How often do you sit down at your restaurant of your choice and know that you can accurately identify the specific origin of each dish you are putting into your mouth? Usually you have a general idea—if you are in Korea, well, you assume, this is Korean.
A reporter from Seoul recently visited Jeju with the notion that few people living on the island know when they are dining on traditional Jeju food instead of Korean dishes in general. In a collaborative effort to market the island’s specialties KBS and the Shilla Hotel organized a sit down dinner for a group of six foreigners. The food was prepared by Chef Lee Dong Hoon at The Korean Restaurant located within the hotel.
Cassie Jacinto, from Hawaii, arrived on the island in February of this year and admitted she had no idea what food on the island was specific to Jeju. Chef Lee said he could help as he and his staff graciously carried out a meal prepared with skill and forethought.
Before coming to the island I was well aware of the “black pig.” I was told by my friend Carolyn who has a brother in Hong Kong that the pork from the black pig was infamous in its previous latrine occupation and glorified in taste all across Asia. The practice of housing the pigs outside below latrines where they fed on human excrement was common until the 1960s, now the pigs are reportedly fed by more conventional methods.
In most restaurants around the island you know you are eating black pork because the rind of the meat usually contains remnants of black hair. So, when Chef Lee brought out these delicately looking grilled patties of pork we weren’t sure of its origin until informed. Chef Lee said he believed this was an easier way for us to enjoy the meat, and he was correct, it was delicious.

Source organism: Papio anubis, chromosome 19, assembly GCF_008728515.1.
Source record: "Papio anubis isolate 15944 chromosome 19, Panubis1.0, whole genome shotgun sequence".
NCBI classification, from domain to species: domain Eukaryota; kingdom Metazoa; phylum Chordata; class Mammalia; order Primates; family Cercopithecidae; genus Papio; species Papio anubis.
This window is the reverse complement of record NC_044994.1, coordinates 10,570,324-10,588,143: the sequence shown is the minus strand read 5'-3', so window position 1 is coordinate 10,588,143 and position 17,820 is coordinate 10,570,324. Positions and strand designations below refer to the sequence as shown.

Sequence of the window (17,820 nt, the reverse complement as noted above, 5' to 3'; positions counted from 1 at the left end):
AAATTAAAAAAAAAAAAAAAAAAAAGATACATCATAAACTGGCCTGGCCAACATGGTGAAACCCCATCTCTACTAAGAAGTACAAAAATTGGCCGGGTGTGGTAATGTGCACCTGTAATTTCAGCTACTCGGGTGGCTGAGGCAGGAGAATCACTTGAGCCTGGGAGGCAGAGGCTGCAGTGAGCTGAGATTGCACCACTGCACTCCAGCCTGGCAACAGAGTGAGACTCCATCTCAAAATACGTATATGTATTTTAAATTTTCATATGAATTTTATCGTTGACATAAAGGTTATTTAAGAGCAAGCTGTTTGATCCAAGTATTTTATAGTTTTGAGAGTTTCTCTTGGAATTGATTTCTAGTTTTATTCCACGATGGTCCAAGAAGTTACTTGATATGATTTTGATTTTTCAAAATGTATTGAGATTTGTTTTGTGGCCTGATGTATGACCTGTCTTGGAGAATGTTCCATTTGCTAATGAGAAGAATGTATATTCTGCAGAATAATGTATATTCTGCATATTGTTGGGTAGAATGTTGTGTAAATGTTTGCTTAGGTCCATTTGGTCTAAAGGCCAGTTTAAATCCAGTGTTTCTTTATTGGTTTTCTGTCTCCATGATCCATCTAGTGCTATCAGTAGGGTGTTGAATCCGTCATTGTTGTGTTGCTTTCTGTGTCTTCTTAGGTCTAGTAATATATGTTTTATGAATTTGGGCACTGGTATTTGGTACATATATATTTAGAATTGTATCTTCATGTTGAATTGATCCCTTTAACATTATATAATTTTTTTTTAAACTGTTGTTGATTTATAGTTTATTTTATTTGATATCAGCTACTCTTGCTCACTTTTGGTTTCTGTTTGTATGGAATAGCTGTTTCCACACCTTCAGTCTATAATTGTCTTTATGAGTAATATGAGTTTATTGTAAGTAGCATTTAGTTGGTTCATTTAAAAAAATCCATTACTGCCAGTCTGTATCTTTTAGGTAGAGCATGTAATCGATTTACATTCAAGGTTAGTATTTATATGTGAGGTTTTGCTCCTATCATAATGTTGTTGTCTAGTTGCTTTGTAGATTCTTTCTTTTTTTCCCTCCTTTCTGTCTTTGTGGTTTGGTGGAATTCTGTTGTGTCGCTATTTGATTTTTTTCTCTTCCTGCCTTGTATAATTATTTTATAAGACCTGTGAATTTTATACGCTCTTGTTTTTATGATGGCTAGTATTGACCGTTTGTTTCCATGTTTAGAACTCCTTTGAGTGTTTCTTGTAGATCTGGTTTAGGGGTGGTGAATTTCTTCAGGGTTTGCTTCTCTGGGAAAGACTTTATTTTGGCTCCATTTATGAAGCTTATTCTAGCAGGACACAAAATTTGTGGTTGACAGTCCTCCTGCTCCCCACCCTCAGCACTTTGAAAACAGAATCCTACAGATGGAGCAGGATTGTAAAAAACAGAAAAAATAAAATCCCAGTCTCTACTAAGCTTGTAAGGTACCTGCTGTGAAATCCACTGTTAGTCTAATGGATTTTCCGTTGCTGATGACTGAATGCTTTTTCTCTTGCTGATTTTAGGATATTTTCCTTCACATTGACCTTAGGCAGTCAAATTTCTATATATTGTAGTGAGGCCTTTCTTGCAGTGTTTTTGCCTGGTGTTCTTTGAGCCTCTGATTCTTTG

Accompanying the black pork were traditional sides of Seaweed Soup, which tasted more and more like the ocean with each spoonful, but better in comparison to other restaurants I had eaten the soup previously. Gosari, or as referred to by The Jeju Weekly in an earlier article the fiddlehead fern, was another side dish.
According to the article the plant is traditionally used for Jaesa, a traditional rites ceremony to commemorate the death of family. This is actually one of my favorite side dishes. Its texture reminds me of well steamed asparagus and tastes a bit similar only saltier and chewier, and it’s purple.
What Korean meal isn’t complete without its side of kimchi. Chef Lee had decided on mul kimchi for the evening, or water/white kimchi. Chef Lee said it was his experience that foreigners prefer this style over others. Mul kimchi is less dramatic in flavor and has a cooling effect on the pallet easing the spice of most Korean dishes.
Japchae is my second favorite, Korean glass noodles. The noodles are stir fried in sesame oil with various vegetables. Our noodles were accompanied by onion, mushrooms and slivers of carrots, served cold.
The most interesting part of the meal, and Jeju specific besides the black pork, was perhaps the wild ginseng. Mainly because we were told it was more than six years old and picked from Mt. Halla. Many of us at the table had tasted ginseng tea, but few of us had actually gnawed on the actual root. It was surprisingly good at first and then tapered off to a numbing wood like flavor towards the end. We were told that Mt. Halla ginseng is supposed to contain special healing powers, including the ability to provide eternal life.
We chewed our root and smiled. The meal was delicious and informative. I would recommend the restaurant to any foreigner. The staff was amazing, the food was divinely prepared, and where else can you find a side dish of the fountain of youth.
ⓒ Jeju Weekly 2009 (http://www.jejuweekly.com)
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